12.12.14

Leahy Responds to Internet Service Providers' Failure to Pledge Not to Engage in Internet Fast Lanes

As FCC Considers Net Neutrality Proposals,
Leahy Responds to Internet Service Providers’
Failure to Pledge Not to Engage in Internet Fast Lanes

WASHINGTON (Friday, December 12, 2014) –As the Federal Communications Commission prepares to approve updated open Internet rules, Senate Judiciary Committee Chairman Patrick Leahy (D-Vt.) criticized several of the nation’s leading Internet service providers for failing to pledge not to engage in “paid prioritization” deals through which websites could be charged for priority access over the Internet.  In October, Leahy sent letters to the leaders of Comcast, AT&T, Verizon, Time Warner Cable, and Charter Communications calling on them to make such a pledge to protect their customers and promote competition online.

“We need meaningful pledges from our Nation’s broadband providers that they share the American public’s commitment to an Internet that remains open and equally accessible to all,” Leahy said. “In October, I wrote to the major Internet service providers asking them to make exactly that commitment. They all maintained that they do not currently plan to engage in paid prioritization; an assertion I welcome.  What they did not do was answer my call for a firm commitment that they will never engage in that behavior in the absence of clear rules prohibiting such deals.”

“This is disappointing,” Leahy continued. “The concern over a pay-to-play Internet that advantages the largest corporations over smaller players is very real.  I was disappointed that some Internet service providers in their responses brushed aside these concerns dismissively.  It is not ‘demagoguery,’ as Verizon suggested in its response, when small business owners like Cabot Orton of the Vermont Country Store say that they simply want to see an Internet that continues to treat all businesses equally.  It is not a ‘phantasm’ when independent content creators like actress Ruth Livier acknowledge that they would not have been able to start their websites if they had to pay for priority access to reach viewers online, or compete against players who did.  These are real concerns, shared by millions of Americans.  Their voices should not be casually and callously dismissed because they cannot afford to pay lobbyists to advocate on their behalf at the FCC.”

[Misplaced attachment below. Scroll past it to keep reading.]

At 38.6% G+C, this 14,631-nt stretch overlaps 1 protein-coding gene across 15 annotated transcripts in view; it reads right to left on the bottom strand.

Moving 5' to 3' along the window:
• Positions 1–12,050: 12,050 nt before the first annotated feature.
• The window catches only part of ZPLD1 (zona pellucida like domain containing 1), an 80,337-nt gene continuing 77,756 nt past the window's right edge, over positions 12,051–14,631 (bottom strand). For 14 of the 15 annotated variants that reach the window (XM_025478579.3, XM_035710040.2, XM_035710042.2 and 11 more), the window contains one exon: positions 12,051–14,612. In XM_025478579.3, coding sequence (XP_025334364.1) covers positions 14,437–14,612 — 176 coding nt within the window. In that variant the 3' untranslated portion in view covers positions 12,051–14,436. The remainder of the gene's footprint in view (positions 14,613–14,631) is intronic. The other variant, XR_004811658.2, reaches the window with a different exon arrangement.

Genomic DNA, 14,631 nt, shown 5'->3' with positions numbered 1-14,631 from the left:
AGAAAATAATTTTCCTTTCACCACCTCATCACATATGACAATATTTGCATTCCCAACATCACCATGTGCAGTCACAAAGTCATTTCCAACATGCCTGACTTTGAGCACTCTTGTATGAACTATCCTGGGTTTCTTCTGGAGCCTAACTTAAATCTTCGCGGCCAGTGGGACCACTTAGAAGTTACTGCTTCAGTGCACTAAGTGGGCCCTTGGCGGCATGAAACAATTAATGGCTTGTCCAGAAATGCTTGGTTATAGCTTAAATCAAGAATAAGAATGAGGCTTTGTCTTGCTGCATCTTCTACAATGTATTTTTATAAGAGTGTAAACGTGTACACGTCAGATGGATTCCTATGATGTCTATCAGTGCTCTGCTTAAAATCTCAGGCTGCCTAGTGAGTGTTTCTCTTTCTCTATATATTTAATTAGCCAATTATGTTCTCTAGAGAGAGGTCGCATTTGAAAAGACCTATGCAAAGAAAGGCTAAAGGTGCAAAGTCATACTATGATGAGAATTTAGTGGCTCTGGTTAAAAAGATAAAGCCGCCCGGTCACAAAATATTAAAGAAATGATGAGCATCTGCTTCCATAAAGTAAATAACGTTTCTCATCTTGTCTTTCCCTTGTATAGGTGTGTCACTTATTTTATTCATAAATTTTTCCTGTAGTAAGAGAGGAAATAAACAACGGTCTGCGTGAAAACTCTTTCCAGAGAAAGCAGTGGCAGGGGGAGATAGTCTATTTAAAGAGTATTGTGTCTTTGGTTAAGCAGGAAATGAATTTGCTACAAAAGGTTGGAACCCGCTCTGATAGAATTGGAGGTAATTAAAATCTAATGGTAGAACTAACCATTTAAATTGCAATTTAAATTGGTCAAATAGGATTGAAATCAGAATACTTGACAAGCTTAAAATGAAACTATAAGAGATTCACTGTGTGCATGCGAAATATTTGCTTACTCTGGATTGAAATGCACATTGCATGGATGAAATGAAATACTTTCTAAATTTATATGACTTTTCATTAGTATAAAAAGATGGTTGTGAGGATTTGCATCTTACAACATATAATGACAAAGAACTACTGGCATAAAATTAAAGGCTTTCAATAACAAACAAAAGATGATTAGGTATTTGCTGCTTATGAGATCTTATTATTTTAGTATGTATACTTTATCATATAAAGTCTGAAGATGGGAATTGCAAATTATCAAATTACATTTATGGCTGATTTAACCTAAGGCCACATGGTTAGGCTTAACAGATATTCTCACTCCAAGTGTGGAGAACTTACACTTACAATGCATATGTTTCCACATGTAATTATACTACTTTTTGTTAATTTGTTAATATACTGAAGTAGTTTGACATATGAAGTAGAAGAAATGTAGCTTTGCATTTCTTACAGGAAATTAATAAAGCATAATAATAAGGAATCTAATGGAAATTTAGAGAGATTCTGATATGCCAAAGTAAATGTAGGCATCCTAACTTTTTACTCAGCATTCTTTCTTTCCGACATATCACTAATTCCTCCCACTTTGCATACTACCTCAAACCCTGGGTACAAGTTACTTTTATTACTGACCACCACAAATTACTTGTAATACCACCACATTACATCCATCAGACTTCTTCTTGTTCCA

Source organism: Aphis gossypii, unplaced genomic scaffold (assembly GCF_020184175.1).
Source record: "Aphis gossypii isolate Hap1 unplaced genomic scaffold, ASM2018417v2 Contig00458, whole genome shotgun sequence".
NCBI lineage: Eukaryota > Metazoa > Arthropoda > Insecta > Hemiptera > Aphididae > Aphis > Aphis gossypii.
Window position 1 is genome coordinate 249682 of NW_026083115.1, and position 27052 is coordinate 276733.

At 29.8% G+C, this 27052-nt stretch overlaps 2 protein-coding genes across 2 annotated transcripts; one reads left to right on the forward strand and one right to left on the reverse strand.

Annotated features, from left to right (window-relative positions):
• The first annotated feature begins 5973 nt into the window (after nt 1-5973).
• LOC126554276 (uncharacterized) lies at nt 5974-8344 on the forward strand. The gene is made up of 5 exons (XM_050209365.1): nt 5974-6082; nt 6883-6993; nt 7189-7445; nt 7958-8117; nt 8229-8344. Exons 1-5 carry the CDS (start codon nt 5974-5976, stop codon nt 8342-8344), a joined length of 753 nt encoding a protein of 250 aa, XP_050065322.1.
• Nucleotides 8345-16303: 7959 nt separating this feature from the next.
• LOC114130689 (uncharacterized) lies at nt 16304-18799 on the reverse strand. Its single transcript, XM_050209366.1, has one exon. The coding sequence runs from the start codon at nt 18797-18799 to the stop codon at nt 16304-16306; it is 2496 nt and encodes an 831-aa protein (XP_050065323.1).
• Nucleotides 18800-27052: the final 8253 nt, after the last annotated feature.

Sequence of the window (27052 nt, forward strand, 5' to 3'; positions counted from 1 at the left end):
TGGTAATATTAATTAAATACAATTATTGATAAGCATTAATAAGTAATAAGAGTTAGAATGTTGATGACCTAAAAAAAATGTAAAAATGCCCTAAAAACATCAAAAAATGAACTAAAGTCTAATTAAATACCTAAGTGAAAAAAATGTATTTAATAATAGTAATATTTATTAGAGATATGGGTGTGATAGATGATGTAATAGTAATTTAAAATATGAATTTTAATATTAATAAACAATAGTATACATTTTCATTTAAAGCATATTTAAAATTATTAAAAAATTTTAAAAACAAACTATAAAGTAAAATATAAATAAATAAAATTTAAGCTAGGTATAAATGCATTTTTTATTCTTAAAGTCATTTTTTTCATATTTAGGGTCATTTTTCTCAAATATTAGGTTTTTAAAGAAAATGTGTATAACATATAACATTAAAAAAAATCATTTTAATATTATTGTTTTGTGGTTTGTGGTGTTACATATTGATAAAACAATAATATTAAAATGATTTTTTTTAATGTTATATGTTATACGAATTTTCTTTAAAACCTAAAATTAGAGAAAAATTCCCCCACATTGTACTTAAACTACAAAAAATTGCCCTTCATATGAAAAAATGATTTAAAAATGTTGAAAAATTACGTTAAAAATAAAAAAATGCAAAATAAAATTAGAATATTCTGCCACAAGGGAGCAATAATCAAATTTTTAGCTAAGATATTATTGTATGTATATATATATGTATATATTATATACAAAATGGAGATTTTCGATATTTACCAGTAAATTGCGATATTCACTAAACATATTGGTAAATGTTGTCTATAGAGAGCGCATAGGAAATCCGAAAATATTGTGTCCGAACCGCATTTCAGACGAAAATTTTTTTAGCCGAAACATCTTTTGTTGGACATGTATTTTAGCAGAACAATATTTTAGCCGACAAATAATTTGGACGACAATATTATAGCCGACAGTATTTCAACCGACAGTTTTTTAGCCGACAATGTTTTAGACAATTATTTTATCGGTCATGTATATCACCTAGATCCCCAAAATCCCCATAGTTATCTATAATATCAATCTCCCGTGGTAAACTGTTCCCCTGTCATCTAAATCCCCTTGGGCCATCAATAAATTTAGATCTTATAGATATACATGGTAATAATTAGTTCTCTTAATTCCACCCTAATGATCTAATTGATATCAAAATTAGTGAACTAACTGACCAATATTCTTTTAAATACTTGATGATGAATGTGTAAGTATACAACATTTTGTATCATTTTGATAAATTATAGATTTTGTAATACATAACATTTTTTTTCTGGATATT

In his statement, Leahy also recognized Comcast for supporting legislation he introduced with Representative Doris Matsui that would require the FCC to ban paid prioritization rules.

Leahy has been one of the leading voices in the Senate on net neutrality issues.  He chaired hearings of the Senate Judiciary Committee in July and September on the need to keep the Internet open to all Americans, and chaired a hearing concerning the proposed merger of Comcast and Time Warner in April.  In June, he introduced bicameral legislation with Congresswoman Doris Matsui (D-Calif.) that would ban paid prioritization arrangements. 

A copy of Senator Leahy’s letters to Comcast, AT&T, Verizon, Time Warner Cable, and Charter Communications can be found online. The responses are also available online.  Leahy’s full remarks in the Senate follow.

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